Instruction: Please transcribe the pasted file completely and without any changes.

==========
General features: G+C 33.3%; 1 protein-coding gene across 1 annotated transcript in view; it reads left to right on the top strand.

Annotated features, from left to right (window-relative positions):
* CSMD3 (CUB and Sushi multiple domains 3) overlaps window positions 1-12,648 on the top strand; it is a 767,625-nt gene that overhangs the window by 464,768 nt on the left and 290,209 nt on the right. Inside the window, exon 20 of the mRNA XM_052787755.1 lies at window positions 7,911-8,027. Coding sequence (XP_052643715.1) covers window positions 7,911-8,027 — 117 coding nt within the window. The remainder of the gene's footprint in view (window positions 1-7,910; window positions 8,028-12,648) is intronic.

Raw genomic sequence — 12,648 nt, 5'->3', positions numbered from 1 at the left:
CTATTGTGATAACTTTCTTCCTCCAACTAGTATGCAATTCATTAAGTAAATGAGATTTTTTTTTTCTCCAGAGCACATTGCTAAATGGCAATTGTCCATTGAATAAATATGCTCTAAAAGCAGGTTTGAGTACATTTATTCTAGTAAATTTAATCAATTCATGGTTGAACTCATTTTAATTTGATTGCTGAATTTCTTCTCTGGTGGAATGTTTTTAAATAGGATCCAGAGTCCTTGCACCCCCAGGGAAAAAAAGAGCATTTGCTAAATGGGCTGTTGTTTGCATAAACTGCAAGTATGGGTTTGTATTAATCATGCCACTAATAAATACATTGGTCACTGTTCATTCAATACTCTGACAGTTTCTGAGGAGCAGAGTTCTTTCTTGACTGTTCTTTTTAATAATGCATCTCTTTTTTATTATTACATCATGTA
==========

General features: G+C 33.3%; 1 protein-coding gene across 1 annotated transcript in view; it reads left to right on the top strand.

Annotated features, from left to right (window-relative positions):
* CSMD3 (CUB and Sushi multiple domains 3) overlaps window positions 1-12,648 on the top strand; it is a 767,625-nt gene that overhangs the window by 464,768 nt on the left and 290,209 nt on the right. Inside the window, exon 20 of the mRNA XM_052787755.1 lies at window positions 7,911-8,027. Coding sequence (XP_052643715.1) covers window positions 7,911-8,027 — 117 coding nt within the window. The remainder of the gene's footprint in view (window positions 1-7,910; window positions 8,028-12,648) is intronic.

Raw genomic sequence — 12,648 nt, 5'->3', positions numbered from 1 at the left:
CTATTGTGATAACTTTCTTCCTCCAACTAGTATGCAATTCATTAAGTAAATGAGATTTTTTTTTTCTCCAGAGCACATTGCTAAATGGCAATTGTCCATTGAATAAATATGCTCTAAAAGCAGGTTTGAGTACATTTATTCTAGTAAATTTAATCAATTCATGGTTGAACTCATTTTAATTTGATTGCTGAATTTCTTCTCTGGTGGAATGTTTTTAAATAGGATCCAGAGTCCTTGCACCCCCAGGGAAAAAAAGAGCATTTGCTAAATGGGCTGTTGTTTGCATAAACTGCAAGTATGGGTTTGTATTAATCATGCCACTAATAAATACATTGGTCACTGTTCATTCAATACTCTGACAGTTTCTGAGGAGCAGAGTTCTTTCTTGACTGTTCTTTTTAATAATGCATCTCTTTTTTATTATTACATCATGTA